How Does PayPal Work?

What is PayPal?

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PayPal is a method for selling and buying things online and transferring money to friends and family in a convenient and inexpensive way, without requiring that you share financial information. With more than 400 million active account holders around the world, PayPal is a money transfer giant.

Because the service is so ubiquitous, many online merchants and customers know and trust it. Here’s what you need to know about how PayPal works.

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PayPal supports transfers to individuals in the U.S. — in many cases, for free. Here’s how:

To pay for online purchases using PayPal, the company lets you check out by logging in to your account and skip plugging in your financial, billing and shipping information on a retailer's site. Only PayPal will have your financial info.

Hundreds of thousands of online merchants offer PayPal as a payment option, including eBay, Walmart and Best Buy, and newer players such as Spotify and Uber.

PayPal Credit allows qualifying users to shop for an item online and pay for it later or over time with interest (23.99%) — acting basically like an online credit card. Avoid interest by paying off the full amount in six months on purchases of $99 or more.

PayPal’s mobile app lets you pay at participating brick-and-mortar stores by providing you a one-time QR code. You can look for PayPal QR codes at restaurants, stores, farmers’ markets and more.

PayPal is free to use if you’re:

Fees come into play if you're:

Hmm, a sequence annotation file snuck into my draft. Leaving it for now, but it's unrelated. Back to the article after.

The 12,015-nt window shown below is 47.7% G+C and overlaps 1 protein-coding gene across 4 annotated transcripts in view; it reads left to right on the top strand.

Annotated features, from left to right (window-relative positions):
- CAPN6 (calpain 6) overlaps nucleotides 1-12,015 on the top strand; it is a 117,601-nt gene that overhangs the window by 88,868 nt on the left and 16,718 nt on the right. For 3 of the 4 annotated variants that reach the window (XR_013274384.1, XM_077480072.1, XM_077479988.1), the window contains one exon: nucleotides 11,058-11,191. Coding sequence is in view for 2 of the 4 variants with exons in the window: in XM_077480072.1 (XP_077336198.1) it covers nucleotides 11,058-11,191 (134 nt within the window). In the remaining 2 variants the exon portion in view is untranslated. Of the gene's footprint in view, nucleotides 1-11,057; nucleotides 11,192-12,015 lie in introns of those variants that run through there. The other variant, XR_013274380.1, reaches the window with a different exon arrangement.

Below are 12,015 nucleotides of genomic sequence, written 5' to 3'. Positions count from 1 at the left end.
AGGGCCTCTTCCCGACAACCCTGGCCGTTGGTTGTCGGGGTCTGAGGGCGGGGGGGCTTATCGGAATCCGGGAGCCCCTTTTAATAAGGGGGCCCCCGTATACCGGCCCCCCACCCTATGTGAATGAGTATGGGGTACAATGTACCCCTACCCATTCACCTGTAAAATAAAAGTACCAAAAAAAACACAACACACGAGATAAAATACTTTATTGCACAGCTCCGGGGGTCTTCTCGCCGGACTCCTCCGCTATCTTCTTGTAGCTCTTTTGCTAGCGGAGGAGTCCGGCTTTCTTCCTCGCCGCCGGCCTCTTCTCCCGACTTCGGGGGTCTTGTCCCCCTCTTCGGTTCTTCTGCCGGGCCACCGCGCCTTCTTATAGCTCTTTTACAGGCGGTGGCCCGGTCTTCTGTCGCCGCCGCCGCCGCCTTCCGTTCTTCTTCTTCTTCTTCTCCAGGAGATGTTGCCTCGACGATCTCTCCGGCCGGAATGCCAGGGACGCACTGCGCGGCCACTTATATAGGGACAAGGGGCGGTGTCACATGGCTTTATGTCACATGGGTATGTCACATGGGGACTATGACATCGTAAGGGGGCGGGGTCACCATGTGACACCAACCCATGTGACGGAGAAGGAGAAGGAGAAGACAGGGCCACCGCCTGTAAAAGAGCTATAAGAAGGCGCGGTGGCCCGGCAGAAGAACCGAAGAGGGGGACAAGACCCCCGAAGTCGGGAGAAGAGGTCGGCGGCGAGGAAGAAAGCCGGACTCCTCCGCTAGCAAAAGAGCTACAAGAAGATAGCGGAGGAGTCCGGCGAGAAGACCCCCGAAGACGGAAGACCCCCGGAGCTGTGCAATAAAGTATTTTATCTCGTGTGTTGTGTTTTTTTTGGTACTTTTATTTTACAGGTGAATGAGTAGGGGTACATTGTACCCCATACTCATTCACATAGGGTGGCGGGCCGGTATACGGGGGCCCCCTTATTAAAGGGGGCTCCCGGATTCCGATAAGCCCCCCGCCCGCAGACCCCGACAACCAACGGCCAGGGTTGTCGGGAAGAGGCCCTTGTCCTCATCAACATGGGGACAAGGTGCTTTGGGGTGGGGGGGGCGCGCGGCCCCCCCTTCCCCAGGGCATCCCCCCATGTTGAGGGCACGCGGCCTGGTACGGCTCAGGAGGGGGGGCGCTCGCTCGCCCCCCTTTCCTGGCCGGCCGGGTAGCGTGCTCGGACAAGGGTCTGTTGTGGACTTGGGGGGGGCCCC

Sending cash to another country can get costly. Other international money transfer providers, such as  or , may offer cheaper ways to get money to family and friends overseas. (Compare providers and get details on fees at )

All PayPal transactions happen on web pages with Secure Sockets Layer encryption, a tool used by many other financial services providers. The company also has anti-fraud technology and monitoring services that operate 24/7.

PayPal’s purchase protection policy guarantees you a full refund on orders that never arrive, are significantly different from what you ordered or were not made by you.

That said, PayPal — like any other financial service — is not completely hacker- or fraud-proof. It’s a good idea to check your account transactions regularly and dispute any that you don’t recognize. Get familiar with PayPal’s . Report fake websites and suspicious emails to [email protected]

PayPal’s international transfer capabilities and wide acceptance at merchants separate it from some of its competitors, including — which is owned by PayPal — and Cash App. And when it comes to person-to-person transfers, PayPal offers terms similar to those offered by the other companies, with some exceptions.

Keep in mind that your recipient must have an account with the service to get paid through any of these methods.

Setting up your PayPal account online is a fairly simple process.

As many financial transactions shift online, it might be worth opening a PayPal account if only for the sake of convenience. If you don’t want to hop onto the PayPal train, however, look for other handy ways of sending money or paying for goods. (Read NerdWallet’s guide to some of.)

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